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Reduced Susceptibility to Quinolones among Salmonella Serotypes Isolated from Poultry at Slaughter in Venezuela

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Today there are recognized global "hot spots" that are areas in which nontyphoid Salmonella serotypes have been reported to have a high prevalence of quinolone resistance. There is concern that resistant strains can be disseminated from these localized geographical areas by travelers or via commercial food products. The objective of this article is to report a high frequency of reduced susceptibility to first- and second-generation quinolones among nontyphoid Salmonella isolates from poultry at slaughter in two processing plants belonging to the largest poultry integration companies in Zulia State, Venezuela. Nearly all (74 of 77; 96.1%) of the isolated strains were resistant to nalidixic acid, and 3.7% were resistant to ciprofloxacin; most (45 of 77; 58%) exhibited reduced susceptibility to ciprofloxacin and norfloxacin (15 of 77; 19.5%). In contrast, all of the isolates were susceptible to β-lactamic antimicrobial drugs. Ninety-three percent (72 of 77) of the isolates were either Salmonella Parathyphi B or Salmonella Heidelberg, which have been reported as invasive Salmonella. The predominant serotypes in each slaughter plant showed different antimicrobial susceptibilities, only having in common their high resistance to nalidixic acid, suggesting that different clones disseminated in each commercial integration. The detection of high frequency of reduced susceptibility to first- and second-generation quinolones among nontyphoid Salmonella isolates from fresh poultry during processing is noteworthy. Resistance to quinolone drugs will not only make antimicrobial therapy more complicated if foodborne disease results, but also these quinolone-resistant strains can disseminate from this local hot spot to other geographical areas, spreading the resistance against this important antimicrobial drug.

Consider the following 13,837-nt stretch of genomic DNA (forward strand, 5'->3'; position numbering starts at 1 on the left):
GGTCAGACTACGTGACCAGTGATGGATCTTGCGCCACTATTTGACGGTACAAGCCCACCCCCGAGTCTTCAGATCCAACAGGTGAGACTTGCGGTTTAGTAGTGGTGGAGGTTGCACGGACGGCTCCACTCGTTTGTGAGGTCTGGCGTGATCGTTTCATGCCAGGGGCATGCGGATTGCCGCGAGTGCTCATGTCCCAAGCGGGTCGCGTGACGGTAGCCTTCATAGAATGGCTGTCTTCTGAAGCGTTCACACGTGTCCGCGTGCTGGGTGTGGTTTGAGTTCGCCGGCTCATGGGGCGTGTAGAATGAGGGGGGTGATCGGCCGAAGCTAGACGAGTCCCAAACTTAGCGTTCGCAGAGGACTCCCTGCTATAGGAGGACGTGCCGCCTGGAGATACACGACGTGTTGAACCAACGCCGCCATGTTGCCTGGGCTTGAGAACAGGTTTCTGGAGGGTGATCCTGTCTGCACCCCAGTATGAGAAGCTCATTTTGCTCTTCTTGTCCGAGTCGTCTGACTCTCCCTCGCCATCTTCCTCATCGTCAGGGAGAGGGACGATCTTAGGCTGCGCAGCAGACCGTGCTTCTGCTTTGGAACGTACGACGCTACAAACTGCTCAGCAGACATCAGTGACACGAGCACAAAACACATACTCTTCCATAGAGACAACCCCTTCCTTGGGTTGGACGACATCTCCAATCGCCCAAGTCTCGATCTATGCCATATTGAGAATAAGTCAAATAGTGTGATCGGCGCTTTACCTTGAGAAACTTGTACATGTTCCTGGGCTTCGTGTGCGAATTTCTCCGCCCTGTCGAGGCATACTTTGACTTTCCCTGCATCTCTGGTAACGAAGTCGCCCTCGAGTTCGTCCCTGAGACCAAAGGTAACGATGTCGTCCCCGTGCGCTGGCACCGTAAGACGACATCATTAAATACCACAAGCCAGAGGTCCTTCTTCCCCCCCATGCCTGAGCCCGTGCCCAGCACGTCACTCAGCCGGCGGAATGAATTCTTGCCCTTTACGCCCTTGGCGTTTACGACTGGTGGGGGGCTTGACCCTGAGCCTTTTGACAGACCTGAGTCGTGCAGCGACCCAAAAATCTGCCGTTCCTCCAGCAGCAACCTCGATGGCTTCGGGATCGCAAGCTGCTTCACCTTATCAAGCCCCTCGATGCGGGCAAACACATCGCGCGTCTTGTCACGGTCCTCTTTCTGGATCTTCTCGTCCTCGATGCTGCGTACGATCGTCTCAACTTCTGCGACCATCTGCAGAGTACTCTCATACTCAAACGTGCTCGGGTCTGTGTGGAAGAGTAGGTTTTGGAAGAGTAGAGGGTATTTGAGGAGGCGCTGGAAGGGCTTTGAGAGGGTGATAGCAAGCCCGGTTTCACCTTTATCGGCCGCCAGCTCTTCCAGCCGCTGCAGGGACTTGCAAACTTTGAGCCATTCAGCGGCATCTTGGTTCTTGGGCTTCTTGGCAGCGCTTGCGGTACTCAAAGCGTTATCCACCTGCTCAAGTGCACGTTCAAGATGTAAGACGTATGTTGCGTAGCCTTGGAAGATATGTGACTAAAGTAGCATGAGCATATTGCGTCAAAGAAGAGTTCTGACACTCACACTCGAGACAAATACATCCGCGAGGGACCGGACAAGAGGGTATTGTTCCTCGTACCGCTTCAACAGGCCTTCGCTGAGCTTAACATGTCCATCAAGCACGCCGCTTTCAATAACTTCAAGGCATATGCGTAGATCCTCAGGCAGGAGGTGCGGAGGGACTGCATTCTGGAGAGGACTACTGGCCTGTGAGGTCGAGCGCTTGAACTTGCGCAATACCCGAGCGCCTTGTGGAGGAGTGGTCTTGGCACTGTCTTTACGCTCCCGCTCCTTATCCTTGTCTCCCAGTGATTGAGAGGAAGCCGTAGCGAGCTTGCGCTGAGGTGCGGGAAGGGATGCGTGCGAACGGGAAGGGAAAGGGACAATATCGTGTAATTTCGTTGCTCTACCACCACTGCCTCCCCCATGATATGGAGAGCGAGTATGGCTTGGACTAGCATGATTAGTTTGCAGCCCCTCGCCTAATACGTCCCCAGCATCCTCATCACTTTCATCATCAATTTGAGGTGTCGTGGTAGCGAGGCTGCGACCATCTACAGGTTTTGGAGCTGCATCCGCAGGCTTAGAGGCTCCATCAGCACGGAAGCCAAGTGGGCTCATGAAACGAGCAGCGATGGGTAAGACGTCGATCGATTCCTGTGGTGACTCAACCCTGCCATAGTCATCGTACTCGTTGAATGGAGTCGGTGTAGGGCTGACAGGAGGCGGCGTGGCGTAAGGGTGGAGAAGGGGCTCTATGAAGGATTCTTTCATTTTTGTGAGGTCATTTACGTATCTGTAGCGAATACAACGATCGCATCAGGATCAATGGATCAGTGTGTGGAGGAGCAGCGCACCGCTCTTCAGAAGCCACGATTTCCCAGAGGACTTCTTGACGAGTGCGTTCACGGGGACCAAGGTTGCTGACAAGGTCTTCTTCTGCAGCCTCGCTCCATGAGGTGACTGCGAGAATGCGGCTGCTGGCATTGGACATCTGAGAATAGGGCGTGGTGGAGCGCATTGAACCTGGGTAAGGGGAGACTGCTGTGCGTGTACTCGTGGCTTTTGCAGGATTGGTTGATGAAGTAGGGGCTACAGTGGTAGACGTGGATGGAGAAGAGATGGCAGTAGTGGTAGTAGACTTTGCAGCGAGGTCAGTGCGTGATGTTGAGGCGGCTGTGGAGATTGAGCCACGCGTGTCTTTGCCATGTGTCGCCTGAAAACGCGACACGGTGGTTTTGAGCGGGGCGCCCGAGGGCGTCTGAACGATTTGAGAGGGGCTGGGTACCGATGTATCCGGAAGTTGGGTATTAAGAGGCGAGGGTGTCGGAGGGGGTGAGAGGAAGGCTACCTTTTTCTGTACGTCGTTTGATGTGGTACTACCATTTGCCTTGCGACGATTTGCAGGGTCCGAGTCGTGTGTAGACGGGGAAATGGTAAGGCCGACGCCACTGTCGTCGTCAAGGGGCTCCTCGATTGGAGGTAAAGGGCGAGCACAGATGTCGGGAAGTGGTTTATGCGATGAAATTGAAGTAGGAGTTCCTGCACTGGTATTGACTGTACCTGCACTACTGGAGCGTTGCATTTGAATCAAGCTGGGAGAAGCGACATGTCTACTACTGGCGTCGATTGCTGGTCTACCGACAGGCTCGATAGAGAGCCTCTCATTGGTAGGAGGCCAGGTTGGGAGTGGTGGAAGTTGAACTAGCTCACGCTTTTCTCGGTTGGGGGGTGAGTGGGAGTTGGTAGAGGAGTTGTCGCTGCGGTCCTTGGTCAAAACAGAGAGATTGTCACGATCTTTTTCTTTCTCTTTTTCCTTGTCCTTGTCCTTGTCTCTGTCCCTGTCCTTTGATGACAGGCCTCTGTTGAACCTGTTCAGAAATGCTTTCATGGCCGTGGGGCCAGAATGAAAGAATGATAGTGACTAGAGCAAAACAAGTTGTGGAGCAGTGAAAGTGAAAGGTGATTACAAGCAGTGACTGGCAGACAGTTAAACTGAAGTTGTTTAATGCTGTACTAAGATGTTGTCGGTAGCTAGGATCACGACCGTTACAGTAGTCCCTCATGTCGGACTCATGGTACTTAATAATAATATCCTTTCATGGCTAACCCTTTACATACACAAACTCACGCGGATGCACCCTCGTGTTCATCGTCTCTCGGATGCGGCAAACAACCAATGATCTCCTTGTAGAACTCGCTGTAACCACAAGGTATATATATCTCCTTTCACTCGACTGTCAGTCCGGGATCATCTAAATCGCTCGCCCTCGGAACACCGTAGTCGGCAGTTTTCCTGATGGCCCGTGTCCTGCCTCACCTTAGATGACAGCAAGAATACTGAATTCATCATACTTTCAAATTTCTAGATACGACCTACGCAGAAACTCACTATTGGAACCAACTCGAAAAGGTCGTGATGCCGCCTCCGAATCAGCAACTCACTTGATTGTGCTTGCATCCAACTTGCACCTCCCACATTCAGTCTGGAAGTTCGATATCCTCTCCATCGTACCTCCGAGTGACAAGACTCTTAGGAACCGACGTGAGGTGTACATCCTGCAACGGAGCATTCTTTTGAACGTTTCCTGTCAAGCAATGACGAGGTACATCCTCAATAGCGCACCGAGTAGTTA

Document Type: Research Article

Affiliations: 1: Infectious Diseases Course, College of Veterinary Sciences, the University of Zulia, Maracaibo, Venezuela 2: Avian Pathology and Production, College of Veterinary Sciences, the University of Zulia, Maracaibo, Venezuela 3: Section for Bacteria Isolation and Identification, National Institute of Health ''Rafael Rangel,'' Caracas, Venezuela 4: Department of Veterinary Preventive Medicine, College of Veterinary Medicine, The Ohio State University, Columbus, Ohio 43210, USA

Publication date: September 1, 2007

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